concentration salt on the ': ; and in the
thia, severely inure or k n m lny other
ts. and I oor in dry loca-
tions, but l he coconuts are l ered i -
.' -e is the '
which det rmi is the areas where they may be
It has been gender considered that the
ccoonut is a low maintenance plant. This is a
serious mistake and one that i '" result
in and iss palms. nutss need
iatering and i' n. ile i
a 1-1-1 ratio are amount
tree change with every I area
but a bearing tree should receive 5 .. of
an or ' f ;- twice
when it is growing in* -I
Coconuts and other 't are .n observed
to be 'eeted nutritional
Sug in areas close to shore and on
S lands that have a high T .
plants may treatment.
Pruning -. ,I consists of the removal of
leaves and :' i. parts as they turn brown and
become unsightly. From time to time, however,
;,. L temperatures may injure coconuts in
i... ..... ... The severity of injury will vary
depending upon a number of factors including
age of the .: ,1 and temperature experienced.
Because ** unsightliness, these injured or dead
leaves should be : the 1 i' as soon
as convenient, except the inner 2 or 3 leaves. All
the leaves may have frozen and to all appear-
ances the palms may be dead-in some instances
even the dead center leaves may be pulled out.
Many of the injured palms will start gr''.v.th in
the spring, others will not. In no case should
palms so injured be removed as dead until at
least August or possibly later. If this ..aitiin
period is not ol,-elrl..,. many valuable specimens
will be lost because earlier in the season it may
be impossible to determine whether or not the
palm is dead.
As the trees have grown in liiglit. falling
fruits and leaves become d.il.''-ri.', to persons
and automobiles under the palms; as a result
nearly every year in late summer there are com-
munity prunings, generally a little too vigorous
in the number of leaves removed. This drastic
lpruiniijg causes a decrease in diameter of the
trunks near the growing area and this lowers
the resistance to hurricane damage.
The disease that has caused the most con-
cern is coconut bud rot (Pit..l1!il, palmi-
vora). During wet seasons or after hurricanes
this disease is especially troublesome. MA.- lani-
cal damage makes conditions favorable for the
fliiii'ln to enter the bud. In the l''" 's a severe
outbreak occurred in Palm Beach, palms were
felled and burned, and this reduced the disease
to a great extent.
There are occasional appearances of Rhizoc-
tonia and Fusarium but these diseases are not
of economic importance.
Lethal yellows is a disease found only on
Stock Island and Key West at this time. Flower
clusters turn black followed by dr.,.l'iini of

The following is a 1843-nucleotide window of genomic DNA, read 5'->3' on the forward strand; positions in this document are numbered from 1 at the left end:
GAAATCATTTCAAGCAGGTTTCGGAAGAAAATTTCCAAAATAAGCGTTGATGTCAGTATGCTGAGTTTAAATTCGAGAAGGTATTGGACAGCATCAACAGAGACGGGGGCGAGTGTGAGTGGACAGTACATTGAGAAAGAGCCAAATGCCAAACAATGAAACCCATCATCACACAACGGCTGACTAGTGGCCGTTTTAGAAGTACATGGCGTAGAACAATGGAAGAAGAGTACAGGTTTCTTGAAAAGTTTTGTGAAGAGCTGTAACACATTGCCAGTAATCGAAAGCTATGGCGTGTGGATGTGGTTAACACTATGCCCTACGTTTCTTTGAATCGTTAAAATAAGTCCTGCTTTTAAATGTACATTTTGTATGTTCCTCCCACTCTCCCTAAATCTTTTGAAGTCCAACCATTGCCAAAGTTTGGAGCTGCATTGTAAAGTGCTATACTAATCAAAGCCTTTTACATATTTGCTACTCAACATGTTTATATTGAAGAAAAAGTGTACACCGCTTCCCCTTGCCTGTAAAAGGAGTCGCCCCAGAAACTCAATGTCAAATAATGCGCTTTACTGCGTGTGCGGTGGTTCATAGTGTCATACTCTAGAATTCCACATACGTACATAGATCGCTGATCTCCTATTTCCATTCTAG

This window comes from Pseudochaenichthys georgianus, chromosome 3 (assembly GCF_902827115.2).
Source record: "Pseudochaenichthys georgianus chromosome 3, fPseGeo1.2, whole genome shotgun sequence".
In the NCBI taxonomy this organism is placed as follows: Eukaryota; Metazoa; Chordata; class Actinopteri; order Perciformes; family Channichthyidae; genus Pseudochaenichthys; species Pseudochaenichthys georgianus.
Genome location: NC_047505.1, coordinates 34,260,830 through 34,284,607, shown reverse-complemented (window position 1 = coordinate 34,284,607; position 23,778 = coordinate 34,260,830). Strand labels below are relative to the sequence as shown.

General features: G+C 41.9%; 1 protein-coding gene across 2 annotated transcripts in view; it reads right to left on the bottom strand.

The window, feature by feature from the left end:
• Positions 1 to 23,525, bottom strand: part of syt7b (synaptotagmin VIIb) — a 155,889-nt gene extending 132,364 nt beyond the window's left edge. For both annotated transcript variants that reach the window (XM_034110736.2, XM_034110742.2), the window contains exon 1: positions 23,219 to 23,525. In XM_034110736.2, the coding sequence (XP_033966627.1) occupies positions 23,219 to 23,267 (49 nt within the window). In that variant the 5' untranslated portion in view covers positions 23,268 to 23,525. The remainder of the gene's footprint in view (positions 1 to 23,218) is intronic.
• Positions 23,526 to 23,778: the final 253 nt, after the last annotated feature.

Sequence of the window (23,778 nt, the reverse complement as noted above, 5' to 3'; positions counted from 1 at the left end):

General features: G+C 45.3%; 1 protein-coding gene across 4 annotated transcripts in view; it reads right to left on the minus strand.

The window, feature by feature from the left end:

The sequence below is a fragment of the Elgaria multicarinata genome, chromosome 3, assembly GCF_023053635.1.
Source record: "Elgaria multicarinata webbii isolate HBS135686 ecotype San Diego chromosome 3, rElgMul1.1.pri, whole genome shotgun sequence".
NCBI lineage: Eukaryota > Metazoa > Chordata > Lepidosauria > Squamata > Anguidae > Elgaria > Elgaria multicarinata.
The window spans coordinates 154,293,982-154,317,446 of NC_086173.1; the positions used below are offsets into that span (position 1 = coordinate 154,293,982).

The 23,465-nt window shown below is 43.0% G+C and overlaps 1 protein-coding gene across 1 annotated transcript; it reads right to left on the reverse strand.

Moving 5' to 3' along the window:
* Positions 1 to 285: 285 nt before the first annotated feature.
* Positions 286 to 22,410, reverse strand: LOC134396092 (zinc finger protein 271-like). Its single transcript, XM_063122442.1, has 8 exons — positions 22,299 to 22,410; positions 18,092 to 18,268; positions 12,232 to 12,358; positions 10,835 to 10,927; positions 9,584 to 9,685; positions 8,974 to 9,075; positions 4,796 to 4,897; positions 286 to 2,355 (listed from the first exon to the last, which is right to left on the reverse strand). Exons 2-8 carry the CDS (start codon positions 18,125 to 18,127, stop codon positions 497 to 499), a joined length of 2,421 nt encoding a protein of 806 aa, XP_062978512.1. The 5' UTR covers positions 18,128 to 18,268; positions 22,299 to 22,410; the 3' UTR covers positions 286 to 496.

l'II Ini. and progressive yellowing and withering
of leaves. This disease progresses from older
leaves to newer ones. Remove and burn affected
A number of pests, 'iln, liirie caterpillars,
mealybugs, spider mites, the palm weevil, and
several kinds of scales, may be found from time
to time on coconut palms; but usually do not
require control measures. Occasionally, how-
ever, certain pests have become numerous e-
nough to cause extensive damage to palms. The
most destructive of recent years has been the
coconut scale, Aspidiotus destructor. This small,
ir-l.nif. , lool-.ingi scale, which under a mag-
nif.. inv :1.1--. resembles a fried egg, 11.1. develop
in l.,'-, numbers on the underside of the leaves.
ThI -.. scales are usually kept under adequate
control by their natural enemies, which include
twice-stabbed 1.'. 1. I1.l and tiny wasp-like
parasites. Home gardeners sometimes mistaken-
ly attribute i.,f li.,lm ... to the ladybeetles.
If scales and mealybugs become numerous
*l-i... '. to require insecticidal control, dimetho-
ate (Cygon) is recommended at the rate given
on the container label. 1I\ ni,,.I can also be
Coconut palms, that have been weakened 1,.
diseases, mechanical injury, cold, etc., may be
attacked by the r.iriil weevil, a species of
Rhinchophorus, which is a large snout weevil.
The immatures ('. Ll -- grubs) are reported to
feed in the buds, trunks and roots of weakened
palms. Care should be taken not to injure I.':ilim
during, as well as after, I,,, ir, and to keep
them in a healthy 'r..i. in, condition.
Caterpillars, the larval (immature) stage of
moths and butterflies, occasionally cause concern
to growers of coconut palms. Birds have been
important in the control of these pests; however,
if they should require additional control meas-
ures, a mixture of malathion and Sevin is -ii-
Spider mites, which are so small that they
are not easily seen without a magnifying glass,
infest palms, but are not a threat to the life
of the plant. If they become numerous ii- '-,l
to cause noticeable .im.1,l to the leaves, Kel-
thane, Tedion or Aramite can be i-..i i... n
to the recommendations on the container label.
Treat all pesticides as poisons and handle
i.....li lno the cautions on the manufacturer's
product labels. Always read the label carefully
and completely ', 'r I'- using the pesticide. Store
I!, iii in their toi:.ili.l labeled containers :nid
out of reach of children and pets. Di-i'... of
empty containers promptly and safely.
The use of trade names in this .,,1.1;. ,ii.., ;; solely for
the purpose of i .. T :.I specific ri i.. ...I.... It is not
a guarantee or warranty of the products named and does
not signify that they are approved to the exclusion of
others of suitable composition.
COOPERATIVE EXTENSION WORK IN
AGRICULTURE AND HOME ECONOMICS
(Acts of May 8 and June 30, 1914)
Agricultural Extension Service, University of Florida,
Florida State University and
United States Department of Agriculture, Coop, rating
M. O. Watkins, Director